After reading Part 6 of my story, Anonymous Reader writes: “I can’t believe after all you went through, you didn’t learn your lesson. […] What are you going to do about this egregious lapse of reason?”
It’s an excellent question, even if it is a bit hard for me to swallow. But before I begin telling you what I plan to do (a topic for later posts), let’s examine why I made such an “egregious” mistake–namely, adding about $47,000 to my total debt load in a single year. (If you don’t know what I’m talking about, read my story starting here.)
As I tried to explain, one reason I went into more debt was greed. I let my desires get the best of me. Just because I was moving in the right direction (paying off debt) doesn’t mean I was no longer subject to emotion and the lapses in judgment it causes.
Here was my reasoning for buying my motorcycle.
1. My dad already has a motorcycle. It would be fun to go riding with him.
2. My dad is in his 50s. Won’t be long until he’s over 60. If I wait too long to get a motorcycle, I might not get to ride with him.
3. Hmmm… what motorcycle do I want? Safety is a priority, and BMW is the only company that builds motorcycles with ABS breaks–very important in Colorado where there’s frequently gravel on the roads.
4. Which model do I want? Well, that BMW K 1200 R is pretty sweet. Oh, 163 horsepower should do.
5. But no. I can’t. I don’t have the money for it and I don’t want the debt.
6. (Months pass. Then…) A special financing deal? That’s cheap money. It will hardly cost me anything to borrow that money. Why the heck not? After all, I deserve it.
That, in a nutshell, is the thought process I went through. And that’s why I road a brand new BMW motorcycle to my house in December 2006.
Could I have gotten a less expensive motorcycle? Absolutely. Was it right to go into so much debt over a “boy toy?” No. But I did it anyway. I share my thought process with you so you can see how easy it is to justify expenses when we want to.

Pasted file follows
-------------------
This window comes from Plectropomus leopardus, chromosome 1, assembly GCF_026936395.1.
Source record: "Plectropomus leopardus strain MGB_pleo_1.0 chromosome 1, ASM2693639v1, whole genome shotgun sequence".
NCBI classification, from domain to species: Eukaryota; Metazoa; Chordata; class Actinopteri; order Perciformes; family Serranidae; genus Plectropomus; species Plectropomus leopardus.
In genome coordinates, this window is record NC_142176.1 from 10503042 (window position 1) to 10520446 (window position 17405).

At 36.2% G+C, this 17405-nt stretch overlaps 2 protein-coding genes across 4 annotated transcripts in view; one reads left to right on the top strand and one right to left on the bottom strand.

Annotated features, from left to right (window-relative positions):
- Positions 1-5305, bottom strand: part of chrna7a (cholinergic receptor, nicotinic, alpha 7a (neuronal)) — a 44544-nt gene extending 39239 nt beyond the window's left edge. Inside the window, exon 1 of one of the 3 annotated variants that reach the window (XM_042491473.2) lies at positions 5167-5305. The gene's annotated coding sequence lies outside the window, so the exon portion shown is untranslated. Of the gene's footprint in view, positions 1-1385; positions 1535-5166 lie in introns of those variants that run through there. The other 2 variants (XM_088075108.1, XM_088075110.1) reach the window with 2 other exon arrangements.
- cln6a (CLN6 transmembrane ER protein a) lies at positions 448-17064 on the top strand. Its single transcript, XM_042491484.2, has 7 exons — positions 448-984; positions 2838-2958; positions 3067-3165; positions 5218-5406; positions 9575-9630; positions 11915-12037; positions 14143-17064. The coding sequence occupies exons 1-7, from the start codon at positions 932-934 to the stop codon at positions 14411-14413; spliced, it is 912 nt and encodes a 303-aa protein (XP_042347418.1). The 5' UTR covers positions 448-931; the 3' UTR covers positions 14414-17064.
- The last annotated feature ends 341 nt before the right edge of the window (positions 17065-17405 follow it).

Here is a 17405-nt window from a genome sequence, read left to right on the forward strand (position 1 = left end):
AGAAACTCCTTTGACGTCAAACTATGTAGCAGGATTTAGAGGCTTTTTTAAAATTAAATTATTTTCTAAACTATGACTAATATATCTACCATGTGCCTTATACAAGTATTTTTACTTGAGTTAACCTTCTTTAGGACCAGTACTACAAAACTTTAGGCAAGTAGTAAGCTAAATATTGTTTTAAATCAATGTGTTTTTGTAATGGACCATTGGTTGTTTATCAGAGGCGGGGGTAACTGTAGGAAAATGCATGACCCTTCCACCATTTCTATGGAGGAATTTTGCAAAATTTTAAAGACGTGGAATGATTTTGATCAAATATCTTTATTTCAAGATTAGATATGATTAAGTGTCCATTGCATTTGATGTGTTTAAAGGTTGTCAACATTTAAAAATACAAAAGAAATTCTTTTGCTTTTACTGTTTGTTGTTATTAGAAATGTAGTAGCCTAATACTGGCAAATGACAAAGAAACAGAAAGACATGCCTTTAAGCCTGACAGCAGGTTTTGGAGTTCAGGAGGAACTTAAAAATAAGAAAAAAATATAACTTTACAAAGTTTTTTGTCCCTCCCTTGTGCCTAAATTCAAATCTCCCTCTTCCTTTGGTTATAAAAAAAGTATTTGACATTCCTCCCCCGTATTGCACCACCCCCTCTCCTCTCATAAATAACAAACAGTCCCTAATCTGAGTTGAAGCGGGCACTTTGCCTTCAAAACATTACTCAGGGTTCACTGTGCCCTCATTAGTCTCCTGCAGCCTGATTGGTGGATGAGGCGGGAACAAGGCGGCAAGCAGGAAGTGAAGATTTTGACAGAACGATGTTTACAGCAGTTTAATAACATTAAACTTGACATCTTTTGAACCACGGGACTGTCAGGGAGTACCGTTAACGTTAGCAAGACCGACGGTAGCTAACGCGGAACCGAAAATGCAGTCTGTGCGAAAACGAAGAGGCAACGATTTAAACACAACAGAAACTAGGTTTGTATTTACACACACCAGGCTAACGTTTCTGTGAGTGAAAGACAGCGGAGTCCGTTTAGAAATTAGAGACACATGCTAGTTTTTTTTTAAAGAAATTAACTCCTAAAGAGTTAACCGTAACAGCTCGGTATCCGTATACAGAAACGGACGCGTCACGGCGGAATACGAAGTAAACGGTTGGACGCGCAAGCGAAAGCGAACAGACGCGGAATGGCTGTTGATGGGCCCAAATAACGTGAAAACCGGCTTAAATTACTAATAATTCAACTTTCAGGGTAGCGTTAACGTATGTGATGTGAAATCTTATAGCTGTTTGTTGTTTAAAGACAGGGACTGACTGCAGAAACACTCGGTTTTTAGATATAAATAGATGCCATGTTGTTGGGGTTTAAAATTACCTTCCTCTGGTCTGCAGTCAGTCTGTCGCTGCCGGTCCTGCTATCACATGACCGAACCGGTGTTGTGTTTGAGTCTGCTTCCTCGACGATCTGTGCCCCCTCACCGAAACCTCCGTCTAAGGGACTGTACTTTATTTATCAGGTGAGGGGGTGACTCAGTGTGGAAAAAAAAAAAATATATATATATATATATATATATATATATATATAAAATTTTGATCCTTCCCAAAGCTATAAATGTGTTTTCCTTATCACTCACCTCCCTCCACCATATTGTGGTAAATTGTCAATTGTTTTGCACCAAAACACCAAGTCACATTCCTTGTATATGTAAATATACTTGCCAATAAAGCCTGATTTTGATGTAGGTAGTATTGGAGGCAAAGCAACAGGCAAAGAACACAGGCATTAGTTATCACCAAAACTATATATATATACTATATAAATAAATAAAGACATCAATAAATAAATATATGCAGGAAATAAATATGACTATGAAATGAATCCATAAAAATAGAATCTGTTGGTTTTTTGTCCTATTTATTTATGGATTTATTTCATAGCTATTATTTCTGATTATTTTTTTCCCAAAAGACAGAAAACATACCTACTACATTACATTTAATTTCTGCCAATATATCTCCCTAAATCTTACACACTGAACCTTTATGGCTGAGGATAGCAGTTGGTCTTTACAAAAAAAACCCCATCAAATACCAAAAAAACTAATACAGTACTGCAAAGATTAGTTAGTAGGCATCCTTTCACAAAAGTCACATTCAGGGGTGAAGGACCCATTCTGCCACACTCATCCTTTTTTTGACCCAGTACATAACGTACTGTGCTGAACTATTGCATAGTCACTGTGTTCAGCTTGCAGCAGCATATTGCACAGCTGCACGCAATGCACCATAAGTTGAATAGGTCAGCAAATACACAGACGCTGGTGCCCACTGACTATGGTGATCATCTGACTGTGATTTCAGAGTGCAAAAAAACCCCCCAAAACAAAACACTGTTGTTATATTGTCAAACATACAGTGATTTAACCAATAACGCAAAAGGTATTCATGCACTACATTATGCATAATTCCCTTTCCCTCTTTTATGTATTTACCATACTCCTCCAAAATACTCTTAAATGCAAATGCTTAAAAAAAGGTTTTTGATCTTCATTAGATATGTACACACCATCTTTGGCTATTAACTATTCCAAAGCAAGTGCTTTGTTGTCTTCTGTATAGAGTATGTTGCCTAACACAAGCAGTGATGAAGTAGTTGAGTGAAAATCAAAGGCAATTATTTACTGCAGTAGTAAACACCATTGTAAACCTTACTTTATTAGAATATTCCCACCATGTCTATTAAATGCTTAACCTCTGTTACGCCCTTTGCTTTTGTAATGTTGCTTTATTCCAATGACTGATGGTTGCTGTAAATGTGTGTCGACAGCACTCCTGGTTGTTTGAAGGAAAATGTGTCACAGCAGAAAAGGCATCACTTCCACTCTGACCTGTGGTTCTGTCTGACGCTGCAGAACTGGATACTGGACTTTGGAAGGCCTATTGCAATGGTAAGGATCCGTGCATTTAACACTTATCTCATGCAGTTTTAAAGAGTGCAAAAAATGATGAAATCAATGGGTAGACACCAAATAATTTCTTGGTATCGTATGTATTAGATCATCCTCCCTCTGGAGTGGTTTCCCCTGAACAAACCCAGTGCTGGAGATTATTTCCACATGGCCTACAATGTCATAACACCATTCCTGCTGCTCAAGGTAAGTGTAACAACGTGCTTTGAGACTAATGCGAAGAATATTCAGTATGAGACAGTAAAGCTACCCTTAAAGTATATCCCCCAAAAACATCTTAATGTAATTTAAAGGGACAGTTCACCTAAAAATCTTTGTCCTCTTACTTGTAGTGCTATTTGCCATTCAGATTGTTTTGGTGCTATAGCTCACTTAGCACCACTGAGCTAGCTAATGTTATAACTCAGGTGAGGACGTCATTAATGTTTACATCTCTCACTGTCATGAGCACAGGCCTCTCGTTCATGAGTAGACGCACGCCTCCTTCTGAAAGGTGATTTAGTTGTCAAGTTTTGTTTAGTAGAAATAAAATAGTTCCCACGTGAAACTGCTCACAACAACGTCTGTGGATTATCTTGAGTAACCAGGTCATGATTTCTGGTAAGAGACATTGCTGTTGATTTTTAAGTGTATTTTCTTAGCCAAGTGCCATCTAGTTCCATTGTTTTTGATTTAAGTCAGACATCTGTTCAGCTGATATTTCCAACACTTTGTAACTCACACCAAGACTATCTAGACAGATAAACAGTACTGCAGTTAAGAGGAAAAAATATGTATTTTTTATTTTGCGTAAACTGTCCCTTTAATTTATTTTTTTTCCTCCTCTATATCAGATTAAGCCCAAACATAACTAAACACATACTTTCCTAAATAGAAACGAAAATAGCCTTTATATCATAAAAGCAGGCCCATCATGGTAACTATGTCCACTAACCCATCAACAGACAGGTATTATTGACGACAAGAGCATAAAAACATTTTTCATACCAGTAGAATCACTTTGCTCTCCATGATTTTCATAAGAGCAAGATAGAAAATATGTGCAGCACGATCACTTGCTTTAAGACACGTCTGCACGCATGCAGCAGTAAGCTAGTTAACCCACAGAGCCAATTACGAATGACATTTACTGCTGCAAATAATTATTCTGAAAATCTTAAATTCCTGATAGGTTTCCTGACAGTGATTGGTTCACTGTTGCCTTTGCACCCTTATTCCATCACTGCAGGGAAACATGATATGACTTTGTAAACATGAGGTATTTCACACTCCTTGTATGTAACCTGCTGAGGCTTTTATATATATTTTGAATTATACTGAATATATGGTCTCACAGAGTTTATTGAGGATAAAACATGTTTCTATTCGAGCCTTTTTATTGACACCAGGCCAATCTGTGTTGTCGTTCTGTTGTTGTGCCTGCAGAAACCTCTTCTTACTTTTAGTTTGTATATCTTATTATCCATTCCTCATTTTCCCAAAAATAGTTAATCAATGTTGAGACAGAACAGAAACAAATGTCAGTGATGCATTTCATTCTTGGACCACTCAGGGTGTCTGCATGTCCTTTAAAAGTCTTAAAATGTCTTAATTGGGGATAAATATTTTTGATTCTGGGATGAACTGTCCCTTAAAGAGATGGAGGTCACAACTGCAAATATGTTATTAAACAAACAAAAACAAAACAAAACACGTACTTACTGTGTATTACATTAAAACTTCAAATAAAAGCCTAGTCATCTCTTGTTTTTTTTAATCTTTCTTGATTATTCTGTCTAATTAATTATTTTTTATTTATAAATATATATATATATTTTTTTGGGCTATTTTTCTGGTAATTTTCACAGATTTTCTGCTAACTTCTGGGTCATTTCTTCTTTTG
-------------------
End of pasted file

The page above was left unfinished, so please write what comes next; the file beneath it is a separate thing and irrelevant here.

Now, the minivan.
As I already mentioned, my wife became pregnant in February 2007. She is due in two weeks… about November 4. When we found out she was pregnant, we knew we’d have to get a larger vehicle.
We had turned in a leased vehicle and we had a 2001 Hyundai Elantra. We still own the Elantra. It is paid for. The problem is, it is impossible to fit three car seats side-by-side in the back seat. You just can’t do it.
So we knew we’d need a bigger vehicle, probably a minivan. We knew we wanted a Honda Odyssey or a Toyota Sienna simply for reliability reasons. We looked at a few used options, but they were for the most part badly abused.
And with Honda Odysseys in particular, it seemed they didn’t depreciate much. You could buy a used one with 35,000 miles on it for $26,900… or a brand new one with zero miles for $31,000. Would I pay $4,000 for an extra 35,000 miles worth of engine wear and tear? Yes, I would. And I did.
Again, could I have purchased an older minivan for $15,000 or less? Absolutely. But I didn’t.
I’m not trying to justify my behavior or my actions. I’m only sharing the thought processes I went through. Perhaps you can relate to them. Perhaps you have used similar lines of reasoning to justify your own credit purchases.
Anyway, the decisions have been made and my financial situation is what it is. It may be a let down reading Part 6 of my story after reading Parts 1-5. But what would a story be without a little drama, right?
So, I now have some decisions to make. As Anonymous Reader asked so well… “What are you going to do?”
Of course, I’ve considered many different courses of action. But I haven’t arrived at anything concrete yet. There is pain involved in making these decisions, which makes it difficult to take action.
If you were in my shoes, dear reader, what would you do? Please leave a comment and let me know your thoughts.